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Pharma & Healthcare Sales Resourcing: The more things change, the more they stay the same

 

Between payors tightening up on cost management, strained government healthcare budgets, and the need to understand and adopt new technologies[1]; it has undoubtedly become more difficult for companies to sell across the four NHS nations. 

However, in the inimitable words of Jean-Baptiste Alphonse Karr (or if you’re anything like me – Bon Jovi): the more things change, the more they stay the same. This is not just my excuse to get Bon Jovi stuck in your head, it remains true of the pharmaceutical and healthcare industries – with the basic resourcing needs remaining the same, regardless of external and sometimes internal changes.

Pharmaceutical & Healthcare Sales: It’s My Life

My own experiences in our industry have taught me about the challenges posed by resourcing, and the efficacy of contract sales organisations. I started my own career as a sales representative, and I went on to spend 28 years in pharmaceutical sales management working in both first and second line positions.

This time demonstrated that I was only ever as good as the sales team I had around me. There were two clear needs I had whilst working in pharmaceutical sales management:

  • A fully resourced team that were: in the field, meeting customers, and selling at all times;
  • And the most effective salespeople available.

When vacancies arose in my team, it meant we were losing out on sales every day. Attempting to sell my brands with vacancies in my team meant we were selling to less customers every day. Equally, operating with low quality salespeople was both ineffective and potentially damaging to both existing and new relationships, as some healthcare providers (HCPs) may refuse to see us again; in either case a false economy was created.

 

The Challenges of Resourcing; Keep the Faith?

Resourcing itself presented another set of challenges for me whilst I was working as a Pharmaceutical Sales Manager. Wading through endless CVs to shortlist candidates for interview was a time-consuming task; as well as the task of organising and running assessment centres; both of which were indeed an exercise in how to ‘keep the faith’.[2]

Once new talent was recruited then came the onboarding challenges. Additionally, when new team members unfortunately didn’t work out an offboarding process would begin. As a manager, finding the time in the field to support new starts was difficult, and yet remained a necessity.

Throughout the lifespan of my pharma career, a key business challenge was always the ability to have the flexibility to be able to differentially resource. This remains a key need across the pharmaceutical and healthcare industries, as the ability respond quickly to winning or losing a formulary inclusion or contract only continues to be essential.

 

The Contract Sales Solution: I’ll Be There For You?

In my experience, while the challenges of resourcing can be vast to pharma/healthcare sales managers, this is where contract sales organisations (CSOs) like CHASE can help to shortlist candidates by working to a brief. CSOs can also can help organise and run assessment centres for big team builds, removing some of the mundane activities required to recruit. CSOs should be able to ensure new recruits attend initial training programmes (ITPs) fully prepared and on-boarded, including comprehensive background checks. If a company wins a contract (or indeed loses a contract) then a CSO providing a contract sales person allows a company to flex resource where it needs to quickly and efficiently.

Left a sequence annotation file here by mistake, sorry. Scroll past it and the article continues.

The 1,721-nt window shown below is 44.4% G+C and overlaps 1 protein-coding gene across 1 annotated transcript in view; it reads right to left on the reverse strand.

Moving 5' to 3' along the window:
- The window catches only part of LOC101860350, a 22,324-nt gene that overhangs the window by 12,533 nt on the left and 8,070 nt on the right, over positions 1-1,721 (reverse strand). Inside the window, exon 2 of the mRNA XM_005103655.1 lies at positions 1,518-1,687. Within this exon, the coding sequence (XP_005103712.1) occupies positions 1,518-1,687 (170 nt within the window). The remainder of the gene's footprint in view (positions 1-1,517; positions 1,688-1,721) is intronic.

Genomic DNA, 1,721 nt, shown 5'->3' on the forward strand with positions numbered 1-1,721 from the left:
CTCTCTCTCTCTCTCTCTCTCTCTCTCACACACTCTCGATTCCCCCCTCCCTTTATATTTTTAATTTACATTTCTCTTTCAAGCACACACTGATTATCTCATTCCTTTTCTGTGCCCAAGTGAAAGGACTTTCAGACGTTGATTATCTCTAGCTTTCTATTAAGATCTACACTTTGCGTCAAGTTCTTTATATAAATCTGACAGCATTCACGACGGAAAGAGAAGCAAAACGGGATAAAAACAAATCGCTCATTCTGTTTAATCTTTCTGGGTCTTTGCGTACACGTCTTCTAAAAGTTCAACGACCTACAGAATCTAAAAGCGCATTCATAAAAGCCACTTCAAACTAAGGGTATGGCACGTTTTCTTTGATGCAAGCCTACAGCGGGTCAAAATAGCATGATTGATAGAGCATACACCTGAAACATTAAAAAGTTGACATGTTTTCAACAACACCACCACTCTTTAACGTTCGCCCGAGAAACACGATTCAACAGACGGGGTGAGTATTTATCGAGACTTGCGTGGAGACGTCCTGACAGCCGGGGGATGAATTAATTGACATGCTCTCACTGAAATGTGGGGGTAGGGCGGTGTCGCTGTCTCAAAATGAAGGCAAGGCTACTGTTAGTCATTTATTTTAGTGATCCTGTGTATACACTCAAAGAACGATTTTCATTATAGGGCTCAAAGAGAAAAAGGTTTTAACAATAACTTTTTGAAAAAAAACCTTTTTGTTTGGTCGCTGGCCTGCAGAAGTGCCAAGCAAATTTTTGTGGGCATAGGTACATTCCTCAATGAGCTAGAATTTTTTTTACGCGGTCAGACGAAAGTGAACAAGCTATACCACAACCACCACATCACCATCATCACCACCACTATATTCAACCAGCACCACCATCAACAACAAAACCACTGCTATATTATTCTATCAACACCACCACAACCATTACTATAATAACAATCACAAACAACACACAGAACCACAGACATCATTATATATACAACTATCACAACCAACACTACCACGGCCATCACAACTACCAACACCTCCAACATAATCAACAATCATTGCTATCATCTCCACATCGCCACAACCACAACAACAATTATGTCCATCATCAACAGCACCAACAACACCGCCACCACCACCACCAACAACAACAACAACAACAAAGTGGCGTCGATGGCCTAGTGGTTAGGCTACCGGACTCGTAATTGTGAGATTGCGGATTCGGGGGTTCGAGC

If a CSO becomes a true partner, then some of the most overt benefits from this include:

  • An understanding of the needs of the client’s business. This allows the CSO to not only be able to put forward the most appropriate candidates to meet the business needs, but also to support the contract sales people they have provided, resulting in people feeling valued and although employed by the CSO, the talent should feel part of the client company;
  • The client has confidence that when new recruits don’t work out, these people can be removed respectfully, quickly and efficiently; and replaced with another candidate promptly;
  • CSOs like CHASE that have long-standing relationships with universities and colleges have unlocked a source of potentially capable contract sales people who come with no preconceived ideas & a desire to get their careers started. In many cases these contract graduates are a source of “future talent” for clients who may take some onto headcount.

 

My advice to Pharmaceutical/Healthcare Salesforce Managers today

Despite it being more complicated to sell medicines/medical devices to the NHS, the need to sell effectively and ethically to HCPs is still ever present. 

Having the flexibility to add or remove a contract resource is undoubtedly good for business. CSOs like CHASE can help to ensure that gaps in the salesforce due to temporary leave are removed. In order to get the service-level you require from your CSO, a trusting partnership makes all the difference and is conducive to a two-way, open and constructive dialogue that enables you to achieve your business goals – without running round in circles, or running out of time!

 

About CHASE

CHASE offer contract sales solutions across the pharmaceutical and healthcare industries. To find out more about how we can help you with your differential resourcing please contact alankidd@chasepeople.com

Alan Kidd is a Business Development Manager at CHASE.

(Bon Jovi are an American rock band).

 

Contract Teams

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[1]https://www.strategyand.pwc.com/reports/critical-makeover-pharmaceutical-companies

[2]This blog is no way endorsed or sponsored by Bon Jovi, we are just fans.